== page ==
A-Musings: On the Cheap

There was something I meant to tell you, but for the life of me I cannot remember what; the story of my life these days; getting quite forgetful – oh, yes! I remember: I wanted to tell you about Ryanair, but before it get into that, let me confess that when it comes to travel, long-haul travel, I am a terrible snob. For decades I only travelled First Class – we all have our little weaknesses – and if the cabin “up-front” did not attain the standards I expected, well, that was the end of that: no more travel on that airline. Of course, now that the airlines have more or less scrapped First and replaced it with all sorts of misnomers such as Business, Upper, Luxury, Premium, etc, travelling is not the fun it used to be.

Don’t get me wrong now; I have nothing against airlines that offer value for money no matter how cheap they are. Take Ryanair, for example – the airline most hated by most of its passengers, yet somehow the most profitable of all. I recently took a Ryanair flight out of the UK to Europe for £12 – yes twelve – instead of the BA flight that cost £640.

Established in 1985, Ryanair initially started flying between Waterford in Ireland and London Gatwick with just one plane, adding another plane and another route, Dublin to Luton, the following year. The airline ran at a loss in the first few years. Michael O’Leary, now chief executive, initiated four key principles that have seen Ryanair become the most successful airline of the last 20 years.??

Principle 1: Use one type of plane? to keep down maintenance costs, to get great deals from manufacturers through bulk ordering, to keep a new fleet, and to keep maintenance and fuel bills as low as possible.??

Principle 2: Turn aircraft around fast? to get them back in the air and flying full of passengers as soon as possible, which means more trips per plane and more trips out of crews. Checked baggage takes time to load and unload and adds weight to the plane meaning more in fuel per trip. Less checked luggage means less time in the airport and less time refuelling.??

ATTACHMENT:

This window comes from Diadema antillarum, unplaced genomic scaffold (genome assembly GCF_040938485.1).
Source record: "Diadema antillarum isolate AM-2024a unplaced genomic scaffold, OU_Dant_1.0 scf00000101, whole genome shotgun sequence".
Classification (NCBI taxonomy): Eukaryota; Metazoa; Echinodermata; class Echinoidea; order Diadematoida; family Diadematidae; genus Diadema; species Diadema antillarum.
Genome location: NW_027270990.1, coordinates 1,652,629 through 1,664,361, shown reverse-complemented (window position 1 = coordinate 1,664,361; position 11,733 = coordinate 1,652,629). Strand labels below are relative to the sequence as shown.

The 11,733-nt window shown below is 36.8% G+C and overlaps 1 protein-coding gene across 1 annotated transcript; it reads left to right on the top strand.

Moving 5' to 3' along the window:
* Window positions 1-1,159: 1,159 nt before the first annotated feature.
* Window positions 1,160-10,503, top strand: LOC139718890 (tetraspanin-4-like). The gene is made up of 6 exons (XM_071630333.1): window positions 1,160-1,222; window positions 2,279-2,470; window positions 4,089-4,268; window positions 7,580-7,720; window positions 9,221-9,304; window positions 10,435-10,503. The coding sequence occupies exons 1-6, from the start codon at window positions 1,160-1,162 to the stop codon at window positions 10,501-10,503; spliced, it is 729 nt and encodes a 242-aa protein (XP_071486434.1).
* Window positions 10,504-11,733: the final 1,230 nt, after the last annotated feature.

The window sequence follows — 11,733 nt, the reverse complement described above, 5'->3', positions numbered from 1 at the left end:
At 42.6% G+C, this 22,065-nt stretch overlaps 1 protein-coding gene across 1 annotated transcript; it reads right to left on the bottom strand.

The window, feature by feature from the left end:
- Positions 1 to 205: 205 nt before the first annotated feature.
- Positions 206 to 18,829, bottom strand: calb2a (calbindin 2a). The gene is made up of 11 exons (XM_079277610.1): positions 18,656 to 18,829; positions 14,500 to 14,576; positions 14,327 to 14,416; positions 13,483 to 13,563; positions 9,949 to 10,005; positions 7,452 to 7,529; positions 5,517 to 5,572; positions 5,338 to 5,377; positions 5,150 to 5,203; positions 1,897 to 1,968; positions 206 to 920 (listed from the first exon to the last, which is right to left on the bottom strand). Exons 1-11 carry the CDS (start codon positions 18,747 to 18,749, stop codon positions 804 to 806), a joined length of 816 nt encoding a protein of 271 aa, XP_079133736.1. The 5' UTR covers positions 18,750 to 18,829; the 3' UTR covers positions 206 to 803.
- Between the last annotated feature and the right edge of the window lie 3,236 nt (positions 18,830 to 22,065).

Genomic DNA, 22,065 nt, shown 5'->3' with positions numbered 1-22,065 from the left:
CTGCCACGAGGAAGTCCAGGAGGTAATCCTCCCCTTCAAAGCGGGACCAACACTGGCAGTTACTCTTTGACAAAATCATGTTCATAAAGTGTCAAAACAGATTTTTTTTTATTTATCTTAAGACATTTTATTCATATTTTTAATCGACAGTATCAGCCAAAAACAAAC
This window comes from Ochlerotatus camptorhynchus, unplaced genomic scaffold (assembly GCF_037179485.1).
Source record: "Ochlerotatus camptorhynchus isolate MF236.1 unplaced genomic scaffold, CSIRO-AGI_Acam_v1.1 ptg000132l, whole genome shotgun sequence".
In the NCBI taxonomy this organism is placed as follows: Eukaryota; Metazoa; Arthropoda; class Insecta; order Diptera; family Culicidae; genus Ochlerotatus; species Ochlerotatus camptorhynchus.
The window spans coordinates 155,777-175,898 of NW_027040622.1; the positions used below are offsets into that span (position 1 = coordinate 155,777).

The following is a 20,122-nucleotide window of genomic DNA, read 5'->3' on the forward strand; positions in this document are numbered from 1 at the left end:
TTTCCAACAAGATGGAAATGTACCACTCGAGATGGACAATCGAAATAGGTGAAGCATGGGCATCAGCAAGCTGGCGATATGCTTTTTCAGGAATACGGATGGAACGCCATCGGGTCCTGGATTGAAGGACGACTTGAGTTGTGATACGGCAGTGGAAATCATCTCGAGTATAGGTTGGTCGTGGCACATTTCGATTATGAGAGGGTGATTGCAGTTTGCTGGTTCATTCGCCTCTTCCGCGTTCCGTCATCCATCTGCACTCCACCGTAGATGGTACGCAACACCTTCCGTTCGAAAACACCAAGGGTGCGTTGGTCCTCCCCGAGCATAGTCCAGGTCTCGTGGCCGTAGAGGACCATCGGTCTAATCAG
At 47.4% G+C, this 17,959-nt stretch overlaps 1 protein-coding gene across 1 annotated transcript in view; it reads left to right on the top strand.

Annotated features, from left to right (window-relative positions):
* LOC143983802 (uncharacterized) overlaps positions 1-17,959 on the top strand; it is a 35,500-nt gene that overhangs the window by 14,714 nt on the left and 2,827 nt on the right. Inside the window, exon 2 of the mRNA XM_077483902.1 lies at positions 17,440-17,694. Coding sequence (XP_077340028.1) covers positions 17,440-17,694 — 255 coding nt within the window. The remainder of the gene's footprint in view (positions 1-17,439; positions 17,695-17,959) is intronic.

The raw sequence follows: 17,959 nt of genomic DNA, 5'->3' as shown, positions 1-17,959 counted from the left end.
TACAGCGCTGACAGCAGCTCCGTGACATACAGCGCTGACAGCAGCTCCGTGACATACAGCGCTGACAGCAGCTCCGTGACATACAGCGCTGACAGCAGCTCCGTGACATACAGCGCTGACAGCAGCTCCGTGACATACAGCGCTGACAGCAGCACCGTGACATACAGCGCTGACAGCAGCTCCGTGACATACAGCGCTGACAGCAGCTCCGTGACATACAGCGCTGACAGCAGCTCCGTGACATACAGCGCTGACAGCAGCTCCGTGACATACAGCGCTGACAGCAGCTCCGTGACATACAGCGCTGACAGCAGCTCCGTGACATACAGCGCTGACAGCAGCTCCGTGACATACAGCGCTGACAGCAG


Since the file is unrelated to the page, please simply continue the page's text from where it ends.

Principle 3: Keep overheads down by avoiding flying to expensive major airports. Ryanair flies into London Stansted, not Gatwick or Heathrow. Stanstead is actually closer to London than Gatwick. Out-of-city airports not only save cash in fees, they mean more flights per plane. Unlike other airlines, Ryanair scarcely advertises. Customers book online, without using travel agents. The company has few airport check in desks but Ryanair brings so many passengers to an airport, many regional ones are prepared to pay for the privilege of having them fly there. Staff costs are also kept low; uniforms, training, drinking water while on the plane are frequently deducted from salaries, rather than provided by the company. That said, Ryanair has described its pilots as the best-paid in Europe.??

Principle 4: Increase ancillary sales and maximize profits; Ryanair structures its prices to ensure the planes are as full as possible by offering cheap seats rather than leaving them empty for the sake of keeping a single ticket price.?? The airline is more likely to offer cheap deals far in advance not at the last minute because once someone’s bought a ticket, it means you can start offering extras.
So-called ‘ancillary sales’ account for nearly a third of its income.?? It’s easy to see why. A Ryanair flight to Barcelona costs under £10 but by the time you’ve added on a £6 admin fee, £10 for reserved seating, and £15 to check-in a 15kg bag, etc, the total jumps to over £50. ??Then there are additional fees for infants, sports equipment, heavier bags, forgetting to print your boarding pass, priority boarding, etc.?? Ryanair will also sell you hotel rooms, travel insurance, car hire and travel luggage. A text message confirming your flight details costs another £1.50. ??

There’s little argument that Ryanair’s business model is sound. Cut costs at every turn, get as much as you can out of your staff and equipment and provide only the essentials for passengers, who are paying for the trip alone and not the experience.??

Ryanair’s fleet is modern and efficient. Its on-time record is the envy of the industry. Its customers are no longer leisure-seeking-pleasure-trippers alone. It’s timetable and departure times may appear a little eccentric at times but more and more business people are coming to realise that a pre-dawn outbound take-off and a fairly late return flight make for a useful day at the ‘foreign’ office without the need for an overnight hotel or aggravation from the family. All the same, I have a feeling it might take a while for Ryanair to introduce a First-Class or Business-Class cabin – unless they see a profit to be made!

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